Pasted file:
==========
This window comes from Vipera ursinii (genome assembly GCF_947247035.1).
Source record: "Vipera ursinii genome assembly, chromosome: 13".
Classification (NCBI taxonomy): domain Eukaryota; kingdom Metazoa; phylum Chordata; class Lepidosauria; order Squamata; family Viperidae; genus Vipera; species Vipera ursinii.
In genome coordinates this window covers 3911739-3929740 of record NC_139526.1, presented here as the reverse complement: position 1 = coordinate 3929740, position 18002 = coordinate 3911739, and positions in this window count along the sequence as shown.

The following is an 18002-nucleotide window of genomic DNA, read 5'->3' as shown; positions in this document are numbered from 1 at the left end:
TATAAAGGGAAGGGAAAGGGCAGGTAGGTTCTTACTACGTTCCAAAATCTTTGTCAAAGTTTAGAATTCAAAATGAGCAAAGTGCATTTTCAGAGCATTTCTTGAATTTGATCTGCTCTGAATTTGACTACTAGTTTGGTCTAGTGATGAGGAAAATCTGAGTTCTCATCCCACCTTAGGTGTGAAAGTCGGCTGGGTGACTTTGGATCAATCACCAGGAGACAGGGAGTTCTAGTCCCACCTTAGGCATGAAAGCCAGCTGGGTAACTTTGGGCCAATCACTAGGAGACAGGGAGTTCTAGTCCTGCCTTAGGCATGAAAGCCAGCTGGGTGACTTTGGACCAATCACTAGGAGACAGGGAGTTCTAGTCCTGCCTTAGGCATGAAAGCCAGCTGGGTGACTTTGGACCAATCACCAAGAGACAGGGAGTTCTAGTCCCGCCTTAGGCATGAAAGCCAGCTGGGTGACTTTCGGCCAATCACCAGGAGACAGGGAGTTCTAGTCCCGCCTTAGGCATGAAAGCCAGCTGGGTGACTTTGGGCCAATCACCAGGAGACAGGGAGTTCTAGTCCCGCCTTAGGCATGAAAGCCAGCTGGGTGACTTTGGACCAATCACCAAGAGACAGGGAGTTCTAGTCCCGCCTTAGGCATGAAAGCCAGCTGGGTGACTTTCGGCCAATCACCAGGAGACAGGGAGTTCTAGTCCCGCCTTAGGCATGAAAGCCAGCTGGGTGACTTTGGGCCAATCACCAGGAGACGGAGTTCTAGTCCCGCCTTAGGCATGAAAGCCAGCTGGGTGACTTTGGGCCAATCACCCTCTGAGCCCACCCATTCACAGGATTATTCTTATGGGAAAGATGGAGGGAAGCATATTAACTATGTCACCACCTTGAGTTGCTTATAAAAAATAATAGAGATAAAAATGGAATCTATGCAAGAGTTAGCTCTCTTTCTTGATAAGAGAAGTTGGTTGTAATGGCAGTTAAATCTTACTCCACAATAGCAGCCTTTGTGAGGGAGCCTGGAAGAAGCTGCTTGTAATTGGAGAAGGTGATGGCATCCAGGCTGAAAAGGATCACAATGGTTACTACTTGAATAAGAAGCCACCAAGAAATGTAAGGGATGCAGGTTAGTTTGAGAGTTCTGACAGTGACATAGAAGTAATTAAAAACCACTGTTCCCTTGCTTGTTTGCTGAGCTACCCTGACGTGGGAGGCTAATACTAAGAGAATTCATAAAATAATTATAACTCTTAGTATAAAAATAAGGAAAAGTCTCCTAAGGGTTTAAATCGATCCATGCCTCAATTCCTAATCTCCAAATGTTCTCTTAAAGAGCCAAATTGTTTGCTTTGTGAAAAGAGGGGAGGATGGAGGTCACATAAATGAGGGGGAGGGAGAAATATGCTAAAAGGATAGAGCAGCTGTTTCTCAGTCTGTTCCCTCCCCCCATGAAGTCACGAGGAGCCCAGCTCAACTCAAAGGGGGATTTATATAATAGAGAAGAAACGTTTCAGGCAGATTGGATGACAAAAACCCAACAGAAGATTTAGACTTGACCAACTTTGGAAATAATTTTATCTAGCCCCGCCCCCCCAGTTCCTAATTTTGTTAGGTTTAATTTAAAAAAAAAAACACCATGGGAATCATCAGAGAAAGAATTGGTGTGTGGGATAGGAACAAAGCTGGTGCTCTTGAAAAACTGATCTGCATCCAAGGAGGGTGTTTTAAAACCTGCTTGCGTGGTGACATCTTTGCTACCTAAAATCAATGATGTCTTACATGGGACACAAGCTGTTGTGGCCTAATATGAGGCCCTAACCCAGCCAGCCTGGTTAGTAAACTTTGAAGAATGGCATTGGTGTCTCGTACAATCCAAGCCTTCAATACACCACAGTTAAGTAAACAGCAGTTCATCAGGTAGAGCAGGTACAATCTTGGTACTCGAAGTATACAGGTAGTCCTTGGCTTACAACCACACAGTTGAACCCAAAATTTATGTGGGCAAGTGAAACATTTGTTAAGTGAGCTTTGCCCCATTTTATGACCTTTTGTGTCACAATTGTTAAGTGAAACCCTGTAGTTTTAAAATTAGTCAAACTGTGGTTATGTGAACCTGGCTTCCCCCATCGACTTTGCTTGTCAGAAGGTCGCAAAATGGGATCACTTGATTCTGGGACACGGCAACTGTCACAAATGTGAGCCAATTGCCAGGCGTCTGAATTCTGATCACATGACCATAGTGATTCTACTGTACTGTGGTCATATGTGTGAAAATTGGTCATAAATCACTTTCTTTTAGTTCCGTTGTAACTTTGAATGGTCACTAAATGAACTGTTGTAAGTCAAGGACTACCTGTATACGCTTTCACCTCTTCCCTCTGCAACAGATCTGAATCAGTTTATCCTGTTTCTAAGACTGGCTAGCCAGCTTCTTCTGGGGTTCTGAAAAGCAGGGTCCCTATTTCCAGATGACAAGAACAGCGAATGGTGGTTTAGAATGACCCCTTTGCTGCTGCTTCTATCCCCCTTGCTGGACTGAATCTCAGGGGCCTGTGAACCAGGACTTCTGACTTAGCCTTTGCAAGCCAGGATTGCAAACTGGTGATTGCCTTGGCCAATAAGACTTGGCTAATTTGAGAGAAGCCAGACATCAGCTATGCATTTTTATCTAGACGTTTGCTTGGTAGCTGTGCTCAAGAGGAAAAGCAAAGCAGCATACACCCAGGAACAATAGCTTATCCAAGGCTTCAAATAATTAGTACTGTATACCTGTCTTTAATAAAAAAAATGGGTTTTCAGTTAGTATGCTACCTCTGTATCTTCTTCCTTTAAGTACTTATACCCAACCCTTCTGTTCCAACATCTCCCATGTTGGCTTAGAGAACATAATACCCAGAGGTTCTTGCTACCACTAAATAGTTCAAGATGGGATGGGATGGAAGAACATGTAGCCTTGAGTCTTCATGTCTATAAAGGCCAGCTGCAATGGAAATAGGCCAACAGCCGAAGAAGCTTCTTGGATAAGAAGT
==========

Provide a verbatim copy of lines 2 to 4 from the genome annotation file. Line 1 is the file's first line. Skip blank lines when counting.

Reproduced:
Source record: "Vipera ursinii genome assembly, chromosome: 13".
Classification (NCBI taxonomy): domain Eukaryota; kingdom Metazoa; phylum Chordata; class Lepidosauria; order Squamata; family Viperidae; genus Vipera; species Vipera ursinii.
In genome coordinates this window covers 3911739-3929740 of record NC_139526.1, presented here as the reverse complement: position 1 = coordinate 3929740, position 18002 = coordinate 3911739, and positions in this window count along the sequence as shown.